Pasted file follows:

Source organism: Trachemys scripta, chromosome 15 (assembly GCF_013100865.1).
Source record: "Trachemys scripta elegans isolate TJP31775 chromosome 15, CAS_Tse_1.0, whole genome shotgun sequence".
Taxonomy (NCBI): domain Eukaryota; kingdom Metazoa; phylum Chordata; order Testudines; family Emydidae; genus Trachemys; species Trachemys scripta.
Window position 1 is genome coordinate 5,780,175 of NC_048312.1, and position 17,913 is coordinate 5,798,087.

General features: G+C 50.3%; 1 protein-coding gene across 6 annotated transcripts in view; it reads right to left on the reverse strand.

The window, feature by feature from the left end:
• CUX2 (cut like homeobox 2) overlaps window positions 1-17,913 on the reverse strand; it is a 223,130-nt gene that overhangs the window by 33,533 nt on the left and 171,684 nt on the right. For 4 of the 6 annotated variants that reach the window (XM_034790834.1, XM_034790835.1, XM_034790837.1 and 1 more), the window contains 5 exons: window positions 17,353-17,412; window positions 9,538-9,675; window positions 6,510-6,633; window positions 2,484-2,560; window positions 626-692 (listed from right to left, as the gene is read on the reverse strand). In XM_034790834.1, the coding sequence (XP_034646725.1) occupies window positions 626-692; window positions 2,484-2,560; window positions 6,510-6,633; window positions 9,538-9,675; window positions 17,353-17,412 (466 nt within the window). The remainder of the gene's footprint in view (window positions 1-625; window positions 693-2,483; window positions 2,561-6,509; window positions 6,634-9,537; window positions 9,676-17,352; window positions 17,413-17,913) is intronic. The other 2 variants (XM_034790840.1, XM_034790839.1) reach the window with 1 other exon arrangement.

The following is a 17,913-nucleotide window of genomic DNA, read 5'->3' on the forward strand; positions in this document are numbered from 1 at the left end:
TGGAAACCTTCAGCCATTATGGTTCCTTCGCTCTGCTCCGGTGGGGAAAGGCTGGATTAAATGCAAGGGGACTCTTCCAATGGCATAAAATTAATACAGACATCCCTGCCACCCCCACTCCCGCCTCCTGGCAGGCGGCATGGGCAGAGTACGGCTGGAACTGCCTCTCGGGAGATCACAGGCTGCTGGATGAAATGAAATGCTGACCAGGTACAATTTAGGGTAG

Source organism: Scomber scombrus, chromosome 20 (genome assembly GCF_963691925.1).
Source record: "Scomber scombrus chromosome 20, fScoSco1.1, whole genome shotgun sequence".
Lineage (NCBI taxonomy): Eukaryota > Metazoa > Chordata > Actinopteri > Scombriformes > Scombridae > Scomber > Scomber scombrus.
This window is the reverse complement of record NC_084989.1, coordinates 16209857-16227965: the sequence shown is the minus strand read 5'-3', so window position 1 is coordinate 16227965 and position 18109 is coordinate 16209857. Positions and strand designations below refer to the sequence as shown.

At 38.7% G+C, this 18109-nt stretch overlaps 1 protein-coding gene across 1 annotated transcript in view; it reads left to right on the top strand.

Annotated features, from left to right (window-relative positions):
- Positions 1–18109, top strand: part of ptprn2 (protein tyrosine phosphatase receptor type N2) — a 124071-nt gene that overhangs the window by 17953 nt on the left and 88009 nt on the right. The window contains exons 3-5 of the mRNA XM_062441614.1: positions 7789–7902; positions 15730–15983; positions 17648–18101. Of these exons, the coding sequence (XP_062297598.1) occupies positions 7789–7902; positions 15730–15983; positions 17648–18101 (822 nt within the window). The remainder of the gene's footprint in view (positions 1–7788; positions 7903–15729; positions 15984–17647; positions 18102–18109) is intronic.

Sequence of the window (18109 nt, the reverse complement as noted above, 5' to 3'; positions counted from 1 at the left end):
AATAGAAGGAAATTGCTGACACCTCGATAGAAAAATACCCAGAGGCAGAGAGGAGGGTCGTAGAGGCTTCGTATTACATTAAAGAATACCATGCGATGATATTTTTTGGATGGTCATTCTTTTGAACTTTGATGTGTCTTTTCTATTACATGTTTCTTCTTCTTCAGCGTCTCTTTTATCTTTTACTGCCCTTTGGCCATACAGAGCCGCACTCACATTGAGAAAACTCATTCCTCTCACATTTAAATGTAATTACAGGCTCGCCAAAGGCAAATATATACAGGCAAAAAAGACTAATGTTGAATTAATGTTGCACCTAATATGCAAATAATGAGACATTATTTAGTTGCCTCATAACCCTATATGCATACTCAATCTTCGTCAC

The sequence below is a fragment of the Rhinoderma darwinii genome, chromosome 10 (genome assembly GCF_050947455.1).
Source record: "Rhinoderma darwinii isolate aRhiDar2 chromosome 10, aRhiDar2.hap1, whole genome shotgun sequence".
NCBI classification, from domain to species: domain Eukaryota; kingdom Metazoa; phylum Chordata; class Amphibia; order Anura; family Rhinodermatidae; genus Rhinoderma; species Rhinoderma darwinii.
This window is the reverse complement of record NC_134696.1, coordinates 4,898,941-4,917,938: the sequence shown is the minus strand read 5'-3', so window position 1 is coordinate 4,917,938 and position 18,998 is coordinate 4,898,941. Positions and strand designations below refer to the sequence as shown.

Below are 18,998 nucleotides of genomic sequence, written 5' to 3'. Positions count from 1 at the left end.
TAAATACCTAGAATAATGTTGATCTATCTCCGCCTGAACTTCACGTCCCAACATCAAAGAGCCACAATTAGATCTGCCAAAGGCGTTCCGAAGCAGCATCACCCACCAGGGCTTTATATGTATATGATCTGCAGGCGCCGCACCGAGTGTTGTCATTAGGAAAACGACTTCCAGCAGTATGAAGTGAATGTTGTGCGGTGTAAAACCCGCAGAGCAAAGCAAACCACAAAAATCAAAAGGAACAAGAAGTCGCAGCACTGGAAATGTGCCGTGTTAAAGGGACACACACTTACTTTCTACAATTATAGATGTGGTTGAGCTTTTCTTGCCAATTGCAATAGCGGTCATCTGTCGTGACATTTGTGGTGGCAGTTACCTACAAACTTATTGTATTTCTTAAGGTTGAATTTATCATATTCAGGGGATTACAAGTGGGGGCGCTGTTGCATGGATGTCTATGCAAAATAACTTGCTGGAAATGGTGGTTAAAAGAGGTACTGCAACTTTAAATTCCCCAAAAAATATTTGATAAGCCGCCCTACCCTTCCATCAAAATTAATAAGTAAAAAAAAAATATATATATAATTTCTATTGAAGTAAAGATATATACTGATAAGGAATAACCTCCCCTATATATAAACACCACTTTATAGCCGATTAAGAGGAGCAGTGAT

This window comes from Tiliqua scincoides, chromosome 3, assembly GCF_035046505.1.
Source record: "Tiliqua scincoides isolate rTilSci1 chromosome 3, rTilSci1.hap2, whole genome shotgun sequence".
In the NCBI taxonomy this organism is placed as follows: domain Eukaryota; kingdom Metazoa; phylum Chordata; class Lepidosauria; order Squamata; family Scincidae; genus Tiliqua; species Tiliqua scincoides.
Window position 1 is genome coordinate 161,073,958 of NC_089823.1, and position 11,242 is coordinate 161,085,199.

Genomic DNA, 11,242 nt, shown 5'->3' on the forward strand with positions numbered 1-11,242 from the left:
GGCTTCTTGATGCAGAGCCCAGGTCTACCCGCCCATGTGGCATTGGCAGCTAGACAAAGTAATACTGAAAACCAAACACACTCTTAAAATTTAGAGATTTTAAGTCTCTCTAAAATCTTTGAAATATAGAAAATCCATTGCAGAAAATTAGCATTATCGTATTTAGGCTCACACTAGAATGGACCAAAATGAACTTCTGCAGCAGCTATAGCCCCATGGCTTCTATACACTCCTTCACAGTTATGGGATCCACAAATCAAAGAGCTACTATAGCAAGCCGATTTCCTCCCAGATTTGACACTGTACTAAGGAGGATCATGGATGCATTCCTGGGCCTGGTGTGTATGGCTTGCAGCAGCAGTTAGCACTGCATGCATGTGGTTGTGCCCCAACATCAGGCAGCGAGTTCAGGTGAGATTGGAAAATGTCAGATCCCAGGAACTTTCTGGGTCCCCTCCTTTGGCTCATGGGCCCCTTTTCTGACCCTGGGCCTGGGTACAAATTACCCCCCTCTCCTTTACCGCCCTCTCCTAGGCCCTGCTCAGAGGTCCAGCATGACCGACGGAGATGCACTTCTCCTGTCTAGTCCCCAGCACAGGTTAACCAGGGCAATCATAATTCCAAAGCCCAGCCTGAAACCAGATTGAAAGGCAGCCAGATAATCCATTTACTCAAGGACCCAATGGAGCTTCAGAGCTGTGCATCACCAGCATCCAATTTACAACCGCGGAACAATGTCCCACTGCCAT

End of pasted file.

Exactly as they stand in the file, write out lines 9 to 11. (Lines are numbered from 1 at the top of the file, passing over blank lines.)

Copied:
TGGAAACCTTCAGCCATTATGGTTCCTTCGCTCTGCTCCGGTGGGGAAAGGCTGGATTAAATGCAAGGGGACTCTTCCAATGGCATAAAATTAATACAGACATCCCTGCCACCCCCACTCCCGCCTCCTGGCAGGCGGCATGGGCAGAGTACGGCTGGAACTGCCTCTCGGGAGATCACAGGCTGCTGGATGAAATGAAATGCTGACCAGGTACAATTTAGGGTAG

Source organism: Scomber scombrus, chromosome 20 (genome assembly GCF_963691925.1).
Source record: "Scomber scombrus chromosome 20, fScoSco1.1, whole genome shotgun sequence".